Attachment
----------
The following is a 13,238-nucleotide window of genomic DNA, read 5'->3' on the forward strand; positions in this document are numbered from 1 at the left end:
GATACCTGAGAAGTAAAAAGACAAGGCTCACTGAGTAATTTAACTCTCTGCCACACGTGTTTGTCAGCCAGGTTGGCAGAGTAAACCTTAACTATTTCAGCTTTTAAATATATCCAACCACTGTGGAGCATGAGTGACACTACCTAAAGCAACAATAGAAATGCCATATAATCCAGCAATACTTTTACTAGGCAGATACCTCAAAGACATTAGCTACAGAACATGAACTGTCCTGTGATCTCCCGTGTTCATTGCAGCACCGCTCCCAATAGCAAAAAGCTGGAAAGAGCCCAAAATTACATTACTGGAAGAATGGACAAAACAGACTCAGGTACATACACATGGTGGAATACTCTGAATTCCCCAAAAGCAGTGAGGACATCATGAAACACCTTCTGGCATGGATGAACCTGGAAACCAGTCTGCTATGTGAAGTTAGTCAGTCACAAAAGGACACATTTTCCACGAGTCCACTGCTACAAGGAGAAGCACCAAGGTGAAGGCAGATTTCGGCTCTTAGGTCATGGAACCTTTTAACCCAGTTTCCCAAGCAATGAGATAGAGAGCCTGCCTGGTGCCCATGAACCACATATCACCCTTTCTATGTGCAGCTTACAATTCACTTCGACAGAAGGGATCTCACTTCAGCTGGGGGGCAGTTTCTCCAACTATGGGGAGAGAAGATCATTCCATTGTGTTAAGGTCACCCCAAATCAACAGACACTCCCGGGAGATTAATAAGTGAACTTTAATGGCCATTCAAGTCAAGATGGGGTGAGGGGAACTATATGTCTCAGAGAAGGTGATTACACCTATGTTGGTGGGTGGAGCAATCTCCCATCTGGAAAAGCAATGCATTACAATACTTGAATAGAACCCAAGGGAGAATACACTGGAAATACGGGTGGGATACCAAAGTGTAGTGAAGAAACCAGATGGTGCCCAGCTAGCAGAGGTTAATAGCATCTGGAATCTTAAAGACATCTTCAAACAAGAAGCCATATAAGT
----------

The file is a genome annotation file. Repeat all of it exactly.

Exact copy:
The following is a 13,238-nucleotide window of genomic DNA, read 5'->3' on the forward strand; positions in this document are numbered from 1 at the left end:
GATACCTGAGAAGTAAAAAGACAAGGCTCACTGAGTAATTTAACTCTCTGCCACACGTGTTTGTCAGCCAGGTTGGCAGAGTAAACCTTAACTATTTCAGCTTTTAAATATATCCAACCACTGTGGAGCATGAGTGACACTACCTAAAGCAACAATAGAAATGCCATATAATCCAGCAATACTTTTACTAGGCAGATACCTCAAAGACATTAGCTACAGAACATGAACTGTCCTGTGATCTCCCGTGTTCATTGCAGCACCGCTCCCAATAGCAAAAAGCTGGAAAGAGCCCAAAATTACATTACTGGAAGAATGGACAAAACAGACTCAGGTACATACACATGGTGGAATACTCTGAATTCCCCAAAAGCAGTGAGGACATCATGAAACACCTTCTGGCATGGATGAACCTGGAAACCAGTCTGCTATGTGAAGTTAGTCAGTCACAAAAGGACACATTTTCCACGAGTCCACTGCTACAAGGAGAAGCACCAAGGTGAAGGCAGATTTCGGCTCTTAGGTCATGGAACCTTTTAACCCAGTTTCCCAAGCAATGAGATAGAGAGCCTGCCTGGTGCCCATGAACCACATATCACCCTTTCTATGTGCAGCTTACAATTCACTTCGACAGAAGGGATCTCACTTCAGCTGGGGGGCAGTTTCTCCAACTATGGGGAGAGAAGATCATTCCATTGTGTTAAGGTCACCCCAAATCAACAGACACTCCCGGGAGATTAATAAGTGAACTTTAATGGCCATTCAAGTCAAGATGGGGTGAGGGGAACTATATGTCTCAGAGAAGGTGATTACACCTATGTTGGTGGGTGGAGCAATCTCCCATCTGGAAAAGCAATGCATTACAATACTTGAATAGAACCCAAGGGAGAATACACTGGAAATACGGGTGGGATACCAAAGTGTAGTGAAGAAACCAGATGGTGCCCAGCTAGCAGAGGTTAATAGCATCTGGAATCTTAAAGACATCTTCAAACAAGAAGCCATATAAGT